A Shark Could Nibble on You
“CJ, what would you say if I told you that you and your friends could no longer sit on the stage at lunch?” Mr. Blok asked.
“I’d say ’you’re the man’.”
“It’s your stage. We have no right to it.”
“CJ, I’m wondering if this club is doing you any good.”
“Your group is starting to look…What I mean to say is that some students feel uncomfortable with you on the stage.”
“Why? All we do is talk and eat our lunches.”
“That’s not exactly true. Many students cry. Hank Tuttle ran off screaming this morning.”
“He had a reason too. Don’t you feel like screaming about Jimmy Swindle?”
“Yes, that was terrible. But that’s not my point.”
“So if Tuttle was sitting at a chair in the cafeteria and ran off screaming, then that would be acceptable?”
“This is what I’m talking about CJ. Your club is demonstrating an intransigence, that nothing matters except them.”
“That’s pretty much true. But that has nothing to do with the stage. On or off, nothing much matters to us.”
“Then this club is not helping you. Why have it?”
“Help is not what these kids need.”
“But that’s our job – to help students.”
“Mr. Blok, you really don’t believe that you can help every student, do you?”
“Yes, I do.”
There wasn’t much I could say to that.
“Mr. Blok, this club is like a flotation device. You’re out on a rough sea. You grab on. Now, does it help? Technically, I guess so. It keeps one alive. But dangers remain. A shark could come and start nibbling on you. Big waves could drown you. And if waves and sharks are absent, there’s still the issue of getting back to land. And you aren’t there to help. So we hold on.”
“Isn’t that something, just to hold on?”
“No, CJ it is not enough. You are here to thrive.”
Mr. Blok spoke like a man of many slogans and mottos.
“Tell me about the play.”
“Curtain goes up in a week.”
“You mean it’s happening?”
“I was led to believe that your club was having difficulties.”
“No. And I’m it too. Zombie number six. I emanate power.”
“Really? Well this is positive news. It seems you are thriving.”
“Holding on Mr. Blok.”
“CJ. I need a favor.”
“Were you threatening me?”
“When you started this conversation. You implied that the stage was off-limits. Are you offering it back, if I do something for you?”
“No. What a mind you have CJ. Don’t you want to give back to the school that gives to you?”
You are a silly man, I wanted to say.
“Then why ask me for a favor?”
“It involves someone you know.”
“Are you asking me to be a spy?”
“Don’t be so dramatic CJ. Yes, I need some information, but I’m not asking you to spy. You kids…”
I thought I could read Mr. Blok well, but at that point I wasn’t so sure.
“Screen? Why not ask Emma. She’s dating him.”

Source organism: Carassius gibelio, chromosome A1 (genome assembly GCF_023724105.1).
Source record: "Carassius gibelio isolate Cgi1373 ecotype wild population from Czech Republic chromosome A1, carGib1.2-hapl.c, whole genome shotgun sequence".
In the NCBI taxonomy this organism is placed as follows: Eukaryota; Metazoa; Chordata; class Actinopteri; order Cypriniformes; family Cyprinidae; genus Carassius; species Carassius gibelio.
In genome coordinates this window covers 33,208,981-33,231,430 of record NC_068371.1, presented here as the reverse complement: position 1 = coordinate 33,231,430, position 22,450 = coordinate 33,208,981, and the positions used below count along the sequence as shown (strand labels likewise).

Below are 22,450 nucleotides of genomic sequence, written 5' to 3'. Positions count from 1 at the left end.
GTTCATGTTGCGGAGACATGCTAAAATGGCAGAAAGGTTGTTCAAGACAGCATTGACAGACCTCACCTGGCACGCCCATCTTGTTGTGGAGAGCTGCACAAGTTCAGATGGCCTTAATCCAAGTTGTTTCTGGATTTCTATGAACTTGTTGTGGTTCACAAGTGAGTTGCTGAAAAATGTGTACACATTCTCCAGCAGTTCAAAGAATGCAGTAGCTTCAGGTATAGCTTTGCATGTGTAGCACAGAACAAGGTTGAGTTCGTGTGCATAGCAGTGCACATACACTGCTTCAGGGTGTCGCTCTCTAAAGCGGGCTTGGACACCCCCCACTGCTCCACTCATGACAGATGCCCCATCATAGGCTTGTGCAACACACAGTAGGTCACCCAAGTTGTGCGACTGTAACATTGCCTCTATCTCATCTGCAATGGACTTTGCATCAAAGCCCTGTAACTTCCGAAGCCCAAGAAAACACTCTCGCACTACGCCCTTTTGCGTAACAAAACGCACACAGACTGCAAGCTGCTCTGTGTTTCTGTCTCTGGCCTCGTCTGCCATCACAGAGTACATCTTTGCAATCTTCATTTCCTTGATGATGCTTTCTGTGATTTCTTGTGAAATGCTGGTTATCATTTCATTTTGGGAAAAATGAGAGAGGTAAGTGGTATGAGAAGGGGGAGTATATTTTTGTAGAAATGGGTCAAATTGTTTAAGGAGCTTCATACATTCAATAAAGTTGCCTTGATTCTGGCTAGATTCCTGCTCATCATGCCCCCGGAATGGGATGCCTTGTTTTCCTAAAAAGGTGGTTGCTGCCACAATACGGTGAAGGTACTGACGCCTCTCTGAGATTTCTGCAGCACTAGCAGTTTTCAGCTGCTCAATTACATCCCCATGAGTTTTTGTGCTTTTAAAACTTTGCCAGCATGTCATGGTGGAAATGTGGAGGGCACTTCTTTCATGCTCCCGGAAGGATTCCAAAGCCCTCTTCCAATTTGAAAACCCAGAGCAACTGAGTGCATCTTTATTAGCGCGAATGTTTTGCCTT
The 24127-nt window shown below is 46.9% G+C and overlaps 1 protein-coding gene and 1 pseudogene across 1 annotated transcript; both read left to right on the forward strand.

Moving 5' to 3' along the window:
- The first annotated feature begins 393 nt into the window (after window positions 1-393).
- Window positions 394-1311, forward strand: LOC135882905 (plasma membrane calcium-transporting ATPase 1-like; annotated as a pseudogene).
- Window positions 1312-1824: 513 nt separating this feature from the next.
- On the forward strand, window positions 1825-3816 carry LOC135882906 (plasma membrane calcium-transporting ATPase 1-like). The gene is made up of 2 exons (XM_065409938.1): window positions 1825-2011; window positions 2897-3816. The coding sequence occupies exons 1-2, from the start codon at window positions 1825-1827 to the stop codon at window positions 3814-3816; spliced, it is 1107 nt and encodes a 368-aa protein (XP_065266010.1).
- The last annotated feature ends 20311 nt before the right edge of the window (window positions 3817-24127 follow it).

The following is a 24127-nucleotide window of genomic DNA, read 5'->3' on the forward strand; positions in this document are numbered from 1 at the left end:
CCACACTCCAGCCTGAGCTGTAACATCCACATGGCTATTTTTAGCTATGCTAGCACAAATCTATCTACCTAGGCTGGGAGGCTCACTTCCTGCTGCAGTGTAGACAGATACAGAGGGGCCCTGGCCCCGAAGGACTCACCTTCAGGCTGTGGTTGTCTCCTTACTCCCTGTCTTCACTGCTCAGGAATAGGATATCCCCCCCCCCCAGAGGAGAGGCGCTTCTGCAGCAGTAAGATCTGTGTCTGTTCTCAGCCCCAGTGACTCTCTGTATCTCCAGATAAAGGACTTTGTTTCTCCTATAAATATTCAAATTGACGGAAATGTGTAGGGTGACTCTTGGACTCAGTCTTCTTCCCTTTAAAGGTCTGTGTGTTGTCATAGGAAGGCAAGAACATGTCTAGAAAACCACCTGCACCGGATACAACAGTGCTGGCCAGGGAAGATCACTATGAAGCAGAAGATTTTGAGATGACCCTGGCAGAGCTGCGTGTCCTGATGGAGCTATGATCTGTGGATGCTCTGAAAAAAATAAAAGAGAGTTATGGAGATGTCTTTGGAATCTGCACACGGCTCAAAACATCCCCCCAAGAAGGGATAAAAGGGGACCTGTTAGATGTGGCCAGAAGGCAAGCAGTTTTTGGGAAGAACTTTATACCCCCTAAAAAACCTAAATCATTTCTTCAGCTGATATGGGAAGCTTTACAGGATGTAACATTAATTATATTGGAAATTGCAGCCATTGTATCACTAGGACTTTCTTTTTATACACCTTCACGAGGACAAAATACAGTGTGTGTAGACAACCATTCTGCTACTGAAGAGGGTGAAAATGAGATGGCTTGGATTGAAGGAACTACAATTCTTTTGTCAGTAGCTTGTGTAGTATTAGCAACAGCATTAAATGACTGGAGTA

“I know that. I’m afraid Emma’s allegiance to Joseph would prevent her from doing me this favor.”
“What do you know about my allegiances? Maybe I’m jealous of Emma and that I love Screen.”
“I see no evidence that you love Joseph. You and Frank Spalding make a nice couple.”
“Don’t say that Mr. Blok. It sounds awful. I’m anything but nice. Besides, you’re way off base.”
“Then I’m right. Carrie’s doing you favors, isn’t she?”
“I don’t know what you are talking about, Mr. Blok.”
“CJ, do you know that Joseph was expelled from his last school.”
“No. And I don’t care.”
“He dressed up as a vampire for Halloween.”
“He was kicked out for being Dracula?”
“He brought to school a jar with red liquid. It broke.”
“What do you mean, coulis? It was real blood.”
“Screen is a young man that surprises.”
“Don’t you want to know where he got the blood from?”
“You’re going to tell me.”
“No, I’m not, because no one knows. That wasn’t his first time involving Joseph and the macabre. But what I care about is the present. There’s a rumor that Joseph took a fetal pig from the school lab.”
“How did you find that out?”
Mr. Blok looked up at a camera perched in the corner of his office. Great, I was being filmed.
“CJ, I need to know what Screen planned to do with that pig.”
“CJ, this is serious. We need to know if Joseph is a threat.”
“Because he stole a dead pig?”
“Does Joseph come to your house?”
“I’m not sure I like this.”
“Can you please delicately find a way to talk about this? I need to know if Joseph intends to do harm at school.”
“Mr. Blok, first, we don’t spy on each other. Second, I happen to know that Screen is unusual, but that he is no threat. I am unusual. Club Dead is unusual. That doesn’t make us a threat.”
“Third. You are asking me to violate plain old decency. You want me to snoop on my sister’s boyfriend. That’s not going to happen.”
Mr. Blok’s avuncular countenance morphed into a scowl of a snapping turtle.
“What do you know about vials?”
“Seventy-seven of them.”
As the door of his office pasted my behind while I walked out, I realized that he was a man who threatened and followed through on his threats. Club Dead, starting tomorrow, had to find a new place to eat lunch.
And he wanted his vials back.